Scientists have cracked the elusive atomic structure of a key machinery that allows HIV to integrate into human host DNA and replicate in the body, an advance that may lead to the development of new drugs for the deadly virus. "We're particularly excited about the ability to understand and combat mechanisms of viral resistance," said Dmitry Lyumkis, from the Salk Institute for Biological Studies in US. "HIV is a clever virus and has learned to evade even some of the best drugs on the market. Understanding the mechanisms of viral escape and developing more broadly applicable drugs will be a major direction in the future," Lyumkis said. Currently, a class of drugs called integrase strand transfer inhibitors (INSTIs) targets the machinery, known as the "intasome," and are already approved to treat HIV in the US and Europe. Despite being some of the best drugs available, scientists have only gained a limited understanding of the precise mechanism of action of INSTIs, and how the virus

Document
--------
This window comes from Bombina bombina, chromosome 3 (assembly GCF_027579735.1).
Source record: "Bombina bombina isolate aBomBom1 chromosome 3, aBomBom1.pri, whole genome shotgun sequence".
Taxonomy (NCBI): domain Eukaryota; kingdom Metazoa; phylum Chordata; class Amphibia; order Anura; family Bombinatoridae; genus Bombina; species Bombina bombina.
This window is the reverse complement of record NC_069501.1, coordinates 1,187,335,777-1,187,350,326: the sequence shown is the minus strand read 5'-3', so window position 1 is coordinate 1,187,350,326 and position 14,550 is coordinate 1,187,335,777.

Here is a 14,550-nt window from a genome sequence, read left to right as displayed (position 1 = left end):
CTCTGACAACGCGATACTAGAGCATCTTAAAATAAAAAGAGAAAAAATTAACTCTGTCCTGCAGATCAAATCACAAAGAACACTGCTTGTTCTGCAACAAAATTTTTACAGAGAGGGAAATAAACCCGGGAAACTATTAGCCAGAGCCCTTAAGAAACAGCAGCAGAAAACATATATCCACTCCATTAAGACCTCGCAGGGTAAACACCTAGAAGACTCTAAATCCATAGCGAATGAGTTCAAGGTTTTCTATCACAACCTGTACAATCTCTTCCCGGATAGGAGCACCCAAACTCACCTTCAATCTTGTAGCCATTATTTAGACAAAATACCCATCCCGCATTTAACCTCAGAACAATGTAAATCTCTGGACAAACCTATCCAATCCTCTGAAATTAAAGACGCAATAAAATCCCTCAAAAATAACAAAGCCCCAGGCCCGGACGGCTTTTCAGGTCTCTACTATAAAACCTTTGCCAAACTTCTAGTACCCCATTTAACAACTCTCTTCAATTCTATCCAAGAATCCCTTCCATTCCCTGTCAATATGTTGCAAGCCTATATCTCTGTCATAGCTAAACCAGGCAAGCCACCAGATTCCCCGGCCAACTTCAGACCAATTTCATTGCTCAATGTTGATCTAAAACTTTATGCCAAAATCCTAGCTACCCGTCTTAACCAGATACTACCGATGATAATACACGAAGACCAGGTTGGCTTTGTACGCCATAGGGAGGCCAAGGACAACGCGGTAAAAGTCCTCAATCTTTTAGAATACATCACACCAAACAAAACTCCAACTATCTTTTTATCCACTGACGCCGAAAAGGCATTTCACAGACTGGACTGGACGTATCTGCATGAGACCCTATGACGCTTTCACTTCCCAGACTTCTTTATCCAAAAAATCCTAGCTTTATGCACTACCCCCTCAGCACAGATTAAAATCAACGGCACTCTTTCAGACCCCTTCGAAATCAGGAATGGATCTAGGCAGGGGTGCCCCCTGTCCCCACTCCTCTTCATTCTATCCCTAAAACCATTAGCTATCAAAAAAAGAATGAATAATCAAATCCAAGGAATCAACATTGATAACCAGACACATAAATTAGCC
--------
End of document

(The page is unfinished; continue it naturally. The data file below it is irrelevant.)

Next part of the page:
Salk Institute scientists have solved the atomic structure of a key piece of machinery that allows HIV to integrate into human host DNA and replicate in the body, which has eluded researchers for decades. The findings describing this machinery, known as the "intasome," appear January 6, 2017, in Science and yield structural clues informing the development of new HIV drugs.